Peter Williams: Jacinda Ardern baby question was fair - but politics and motherhood not mutually exclusive

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Jacinda Ardern was installed in her new job before lunch on Tuesday.

The first questions about the C (for children) word were being aired on talkback radio within 90 minutes.

A leadership expert says the new Labour leader should be celebrated for her achievements.
Source: Breakfast

The subject was raised again on prime time TV less than eight hours after she became leader of the Labour Party. It then appeared to be front and centre of discussions on breakfast TV the morning after.

The mere fact that the questions were asked, and by male broadcasters, produced the predictable female outrage and backlash.

ONE News Presenter and columnist Peter Williams.

Source: 1 NEWS

"Why aren't men asked about their plans to have children?" seemed to be a common theme among the hysteria.

On the surface, that's a fair question. But any parent knows the practicalities and the challenges facing a working mother are very different from those facing a working father.

Even with the best childcare facilities in the world, nature has just decreed that is the way it is.

Mike thinks Andrew Little should not have quit and Jacinda will struggle as the new leader after making little ground as deputy.
Source: Seven Sharp

Ask the former Green MP Holly Walker who has written extensively about the subject since she left Parliament, a career she essentially had to abandon when she became a mother.

To her credit Jacinda Ardern regards questions about her family plans as fair - because she has raised the subject herself on numerous occasions in the past.

But being a politician and giving birth during a parliamentary career are not mutually exclusive.

In fact, it happened as far back as 1970 when the MP for Southern Maori (nowadays Te Tai Tonga) Whetu Tirakatene-Sullivan became the first sitting New Zealand MP to give birth. She was back at work two weeks later and became a cabinet minister during the 1972-75 Labour government.

Childcare facilities were virtually unheard of in those days.

It's her first day in the leadership role and Jacinda Ardern is already in talks with the Green Party co-leaders.
Source: 1 NEWS

Ruth Richardson gave birth during a parliamentary recess in 1983 but when the House of Representatives was recalled earlier than scheduled, she brought her baby back to work and a special room was set aside near the debating chamber for her to breastfeed.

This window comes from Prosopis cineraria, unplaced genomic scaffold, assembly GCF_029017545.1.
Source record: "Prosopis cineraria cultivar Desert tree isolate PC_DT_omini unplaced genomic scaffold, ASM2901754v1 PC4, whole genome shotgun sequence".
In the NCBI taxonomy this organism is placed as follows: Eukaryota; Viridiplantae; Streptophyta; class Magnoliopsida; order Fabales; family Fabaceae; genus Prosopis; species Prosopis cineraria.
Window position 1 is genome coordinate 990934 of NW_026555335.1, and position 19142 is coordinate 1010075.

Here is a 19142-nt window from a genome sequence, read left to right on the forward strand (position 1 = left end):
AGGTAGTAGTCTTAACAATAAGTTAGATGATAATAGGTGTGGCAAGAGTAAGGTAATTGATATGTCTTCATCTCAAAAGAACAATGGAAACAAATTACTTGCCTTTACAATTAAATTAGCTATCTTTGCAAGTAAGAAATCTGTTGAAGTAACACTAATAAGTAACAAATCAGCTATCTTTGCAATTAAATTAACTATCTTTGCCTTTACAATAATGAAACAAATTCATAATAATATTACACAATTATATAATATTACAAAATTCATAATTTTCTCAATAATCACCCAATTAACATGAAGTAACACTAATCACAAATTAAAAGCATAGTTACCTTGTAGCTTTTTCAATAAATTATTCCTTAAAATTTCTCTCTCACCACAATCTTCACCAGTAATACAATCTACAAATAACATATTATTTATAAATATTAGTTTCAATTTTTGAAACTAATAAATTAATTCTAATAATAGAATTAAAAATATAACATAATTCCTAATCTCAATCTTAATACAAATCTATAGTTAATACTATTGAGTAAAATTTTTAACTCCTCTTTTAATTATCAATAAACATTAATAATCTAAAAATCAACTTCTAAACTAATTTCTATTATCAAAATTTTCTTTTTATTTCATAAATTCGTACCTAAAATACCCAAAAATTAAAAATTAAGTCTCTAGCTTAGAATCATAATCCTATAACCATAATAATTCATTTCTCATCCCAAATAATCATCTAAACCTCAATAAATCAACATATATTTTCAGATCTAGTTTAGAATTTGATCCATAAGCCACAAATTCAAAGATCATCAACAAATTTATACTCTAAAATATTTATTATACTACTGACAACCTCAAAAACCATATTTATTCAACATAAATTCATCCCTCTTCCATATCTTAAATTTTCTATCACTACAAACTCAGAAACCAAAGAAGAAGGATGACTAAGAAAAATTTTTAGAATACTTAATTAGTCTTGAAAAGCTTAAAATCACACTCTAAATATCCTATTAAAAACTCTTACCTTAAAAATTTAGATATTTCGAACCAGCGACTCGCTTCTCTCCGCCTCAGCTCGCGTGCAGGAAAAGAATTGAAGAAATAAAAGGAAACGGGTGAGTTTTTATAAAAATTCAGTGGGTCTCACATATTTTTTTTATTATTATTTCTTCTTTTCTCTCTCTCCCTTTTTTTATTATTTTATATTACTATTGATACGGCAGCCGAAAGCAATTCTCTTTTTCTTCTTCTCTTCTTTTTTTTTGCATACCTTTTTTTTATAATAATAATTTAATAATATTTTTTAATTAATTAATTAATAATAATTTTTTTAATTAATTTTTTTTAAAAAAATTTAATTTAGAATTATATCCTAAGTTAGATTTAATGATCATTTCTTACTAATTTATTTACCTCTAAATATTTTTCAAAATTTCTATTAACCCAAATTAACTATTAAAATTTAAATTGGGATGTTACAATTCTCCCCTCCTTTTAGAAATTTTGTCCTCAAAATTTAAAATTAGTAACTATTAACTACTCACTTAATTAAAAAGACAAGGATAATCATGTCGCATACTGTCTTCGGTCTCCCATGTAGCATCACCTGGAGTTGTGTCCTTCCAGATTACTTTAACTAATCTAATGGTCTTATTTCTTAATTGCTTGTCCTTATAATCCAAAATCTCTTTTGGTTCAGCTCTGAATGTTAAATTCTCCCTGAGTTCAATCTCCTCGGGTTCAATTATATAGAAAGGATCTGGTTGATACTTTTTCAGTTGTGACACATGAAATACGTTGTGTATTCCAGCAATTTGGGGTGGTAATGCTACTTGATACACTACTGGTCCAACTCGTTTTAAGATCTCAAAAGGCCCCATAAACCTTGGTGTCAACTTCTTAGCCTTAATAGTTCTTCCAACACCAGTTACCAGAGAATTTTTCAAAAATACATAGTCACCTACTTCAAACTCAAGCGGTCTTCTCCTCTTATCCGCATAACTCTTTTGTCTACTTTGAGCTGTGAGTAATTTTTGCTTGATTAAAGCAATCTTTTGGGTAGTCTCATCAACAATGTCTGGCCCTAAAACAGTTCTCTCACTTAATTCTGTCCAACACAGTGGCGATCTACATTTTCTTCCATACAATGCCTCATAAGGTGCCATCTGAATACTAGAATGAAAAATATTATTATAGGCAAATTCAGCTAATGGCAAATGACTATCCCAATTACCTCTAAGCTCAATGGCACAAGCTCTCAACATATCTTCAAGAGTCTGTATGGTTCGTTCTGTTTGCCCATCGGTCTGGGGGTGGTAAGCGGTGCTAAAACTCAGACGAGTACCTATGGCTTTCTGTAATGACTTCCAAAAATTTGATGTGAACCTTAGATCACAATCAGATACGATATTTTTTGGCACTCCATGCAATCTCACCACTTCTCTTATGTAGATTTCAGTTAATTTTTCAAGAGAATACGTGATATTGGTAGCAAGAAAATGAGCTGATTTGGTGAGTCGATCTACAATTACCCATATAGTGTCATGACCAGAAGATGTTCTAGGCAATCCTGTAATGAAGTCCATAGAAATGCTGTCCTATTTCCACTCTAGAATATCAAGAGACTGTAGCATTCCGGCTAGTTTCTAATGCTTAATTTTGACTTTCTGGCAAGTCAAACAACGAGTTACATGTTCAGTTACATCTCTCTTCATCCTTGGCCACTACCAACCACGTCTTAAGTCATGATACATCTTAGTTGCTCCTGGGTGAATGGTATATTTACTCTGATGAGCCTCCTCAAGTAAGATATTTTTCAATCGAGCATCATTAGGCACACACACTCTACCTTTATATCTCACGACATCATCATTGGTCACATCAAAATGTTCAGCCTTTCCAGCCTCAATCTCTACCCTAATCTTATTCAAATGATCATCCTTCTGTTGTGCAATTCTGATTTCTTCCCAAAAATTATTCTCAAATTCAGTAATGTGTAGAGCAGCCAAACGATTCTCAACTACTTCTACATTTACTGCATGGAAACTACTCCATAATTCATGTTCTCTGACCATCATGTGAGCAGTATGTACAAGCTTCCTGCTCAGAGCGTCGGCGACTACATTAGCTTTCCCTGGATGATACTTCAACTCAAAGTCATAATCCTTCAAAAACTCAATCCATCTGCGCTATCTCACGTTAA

As western society has become more enlightened, giving birth while a sitting politician has become quite commonplace.

Jane Swift became Governor of Massachusetts in 2001. She had been the Lieutenant or Deputy Governor until her boss was appointed to a US Ambassador's job by President George Bush.

But she took over the state governorship while eight months pregnant, gave birth to twins a month into the job and continued to exercise her executive authority while on maternity leave by leading a meeting of the Governor's Council by teleconference.

Incredibly, the opposition Democrats objected to her continuing in the job while on leave!

In France, the Justice Minister Rachida Dati gave birth in 2009 and was back at work five days later.

Labour's General Secretary says $250,000 dollars has flooded in overnight.
Source: 1 NEWS

A member of Alberta's Legislative Assembly in Canada, Stephanie McLean gave birth last year, and only three months ago, there was history in Australian politics when Greens Senator Larissa Waters breast fed her baby in the Senate Chamber, while actually speaking to a parliamentary motion.

(Ms Waters has subsequently had to resign from the Senate because she was born in Canada and had fallen foul of the dual citizenship regulations.)

All of which shows, there are plenty of precedents for serving politicians to give birth and raise children while maintaining their career.

We have absolutely no knowledge of Jacinda Ardern's plans beyond her work, and it is, of course, nobody's business except hers and her partners.

If she wants to have children while having a career that is her choice and one which everyone should support. After all, having children is the most important thing anybody can do in their life.

New Labour leader Jacinda Ardern talks to Mike Hosking about taking on the "toughest job" in politics.
Source: Seven Sharp

By her comments so far, she seems well aware of the challenges of combining parenthood with politics. But she’s far from alone in that. There are thousands of New Zealand women facing the same decisions every day.

We don’t need to know about her future family decisions, but seeing how she'd raised the subject of having children previously , it is a fair question to ask.

Having it asked of her within the first hours of her party leadership just seemed like indecent haste.

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